党首討論 肝心な政策論議が足りない

The Yomiuri Shimbun(May. 28, 2009)
Aso, Hatoyama must openly debate policies
党首討論 肝心な政策論議が足りない(5月28日付・読売社説)

Prime Minister Taro Aso and Democratic Party of Japan President Yukio Hatoyama finally faced off in the Diet in a head-to-head debate as ruling and main opposition party leaders Wednesday. However, the first battle between the leaders produced somewhat disappointing results. Future contests should promote in-depth debate, focusing on policy matters.

Wednesday's debate was a prelude to the House of Representatives election that must be held by early September. With the next lower house election apparently firmly in mind, Hatoyama harshly criticized the fiscal 2009 supplementary budget as a waste of money, saying it was "of bureaucrats, by bureaucrats and for bureaucrats."

In response, Aso, president of the Liberal Democratic Party, pressed Hatoyama by saying that former DPJ President Ichiro Ozawa failed to give a full account of the situation regarding illegal donations his secretary allegedly received from Nishimatsu Construction Co.

Deriding the DPJ's stated plan to ban donations from companies and other organizations, Aso said, "If the party blames the system for its violations of the law, it's just switching the focus of the argument." The two leaders' debate on the matter was conducted at cross-purposes.


Fraternity vs reality

At the beginning of the debate, Hatoyama spoke about building a fraternal society--his central policy plank--beginning with the original policy in an apparent attempt to dispel any perception he is Ozawa's puppet.

Aso retorted that the most important task facing the administration was to deal with the "reality" the country faces, including the economic crisis, rather than being preoccupied with "abstract theory." As the head of the nation's administration, Aso's comment was understandable and right.

As Aso pointed out, if Hatoyama wants to win public support for his notion of a fraternal society he needs to spell out what he means, and how it fits with the rest of his policy platform.


Funding social security reform

Steering the debate toward which party was best able to hold the reins of government, Aso pointed to problems he said beset the DPJ's social security and national security policies, claiming they would result in "extreme insecurity" in society.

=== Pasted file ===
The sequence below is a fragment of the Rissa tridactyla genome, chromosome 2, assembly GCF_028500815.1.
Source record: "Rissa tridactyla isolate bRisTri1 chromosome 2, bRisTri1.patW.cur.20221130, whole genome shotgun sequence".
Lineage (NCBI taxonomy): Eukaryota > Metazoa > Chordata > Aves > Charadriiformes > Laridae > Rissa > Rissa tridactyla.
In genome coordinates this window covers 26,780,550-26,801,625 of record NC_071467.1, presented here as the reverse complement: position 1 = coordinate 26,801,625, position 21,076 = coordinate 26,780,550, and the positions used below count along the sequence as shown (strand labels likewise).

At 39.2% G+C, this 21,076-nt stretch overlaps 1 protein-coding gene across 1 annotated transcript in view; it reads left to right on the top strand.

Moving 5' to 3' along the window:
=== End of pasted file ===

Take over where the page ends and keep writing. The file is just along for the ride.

However, Aso did not delve further into the issue of how the DPJ would raise funds to implement its policies, such as providing income guarantees for farming households and increased child benefits, which the DPJ has said can be paid for by eliminating wasteful spending.

Presently, the public are chiefly concerned about social security issues such as the public pension, and health and nursing care.

Time given over to debate was limited, but still, it is simply inexplicable that neither leader brought up the issue of raising the consumption tax rate to fund the social security system.

Meanwhile, Hatoyama stressed that a change of government is necessary to put an end to bureaucrat-led politics, but he presented no concrete measures.

Overall, the debate lacked detailed policy discussion, which, afterall, should be the basis of debate.

The next lower house election should be fought on policies and vision for this country.

The current Diet session is expected to be extended. We hope the leaders of the two parties will clarify points of contention regarding their policies as the next lower house election approaches by holding regular one-on-one debates in the Diet, and conducting thorough discussions on policies regarding social security reform, diplomacy and national security.

(From The Yomiuri Shimbun, May 28, 2009)
(2009年5月28日01時30分 読売新聞)

by kiyoshimat | 2009-05-28 08:55 | 英字新聞

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